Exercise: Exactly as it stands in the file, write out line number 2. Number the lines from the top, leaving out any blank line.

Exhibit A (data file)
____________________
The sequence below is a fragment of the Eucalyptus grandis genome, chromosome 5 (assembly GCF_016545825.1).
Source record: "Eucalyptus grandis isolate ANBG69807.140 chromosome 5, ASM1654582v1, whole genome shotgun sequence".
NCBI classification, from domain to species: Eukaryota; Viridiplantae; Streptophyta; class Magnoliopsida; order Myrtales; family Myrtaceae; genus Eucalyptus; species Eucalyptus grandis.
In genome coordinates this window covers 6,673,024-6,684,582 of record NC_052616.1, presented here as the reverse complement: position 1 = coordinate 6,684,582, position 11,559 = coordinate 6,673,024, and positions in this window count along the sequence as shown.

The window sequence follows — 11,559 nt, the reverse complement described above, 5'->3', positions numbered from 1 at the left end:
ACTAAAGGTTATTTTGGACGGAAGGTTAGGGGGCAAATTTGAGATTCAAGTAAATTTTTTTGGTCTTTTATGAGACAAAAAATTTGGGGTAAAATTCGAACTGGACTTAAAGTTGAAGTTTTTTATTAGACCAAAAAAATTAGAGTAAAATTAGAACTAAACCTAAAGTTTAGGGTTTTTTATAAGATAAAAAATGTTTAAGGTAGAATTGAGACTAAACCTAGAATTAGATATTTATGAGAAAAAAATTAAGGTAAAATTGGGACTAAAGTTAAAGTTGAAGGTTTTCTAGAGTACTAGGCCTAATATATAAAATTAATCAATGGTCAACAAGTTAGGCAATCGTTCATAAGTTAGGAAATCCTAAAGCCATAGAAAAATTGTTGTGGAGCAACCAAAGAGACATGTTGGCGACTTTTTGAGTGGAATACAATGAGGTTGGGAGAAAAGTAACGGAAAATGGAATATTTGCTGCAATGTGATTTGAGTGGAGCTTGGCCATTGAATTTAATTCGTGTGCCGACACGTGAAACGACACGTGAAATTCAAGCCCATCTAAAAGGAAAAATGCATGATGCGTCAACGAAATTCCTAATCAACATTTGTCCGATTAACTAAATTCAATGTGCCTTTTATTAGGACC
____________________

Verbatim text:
Source record: "Eucalyptus grandis isolate ANBG69807.140 chromosome 5, ASM1654582v1, whole genome shotgun sequence".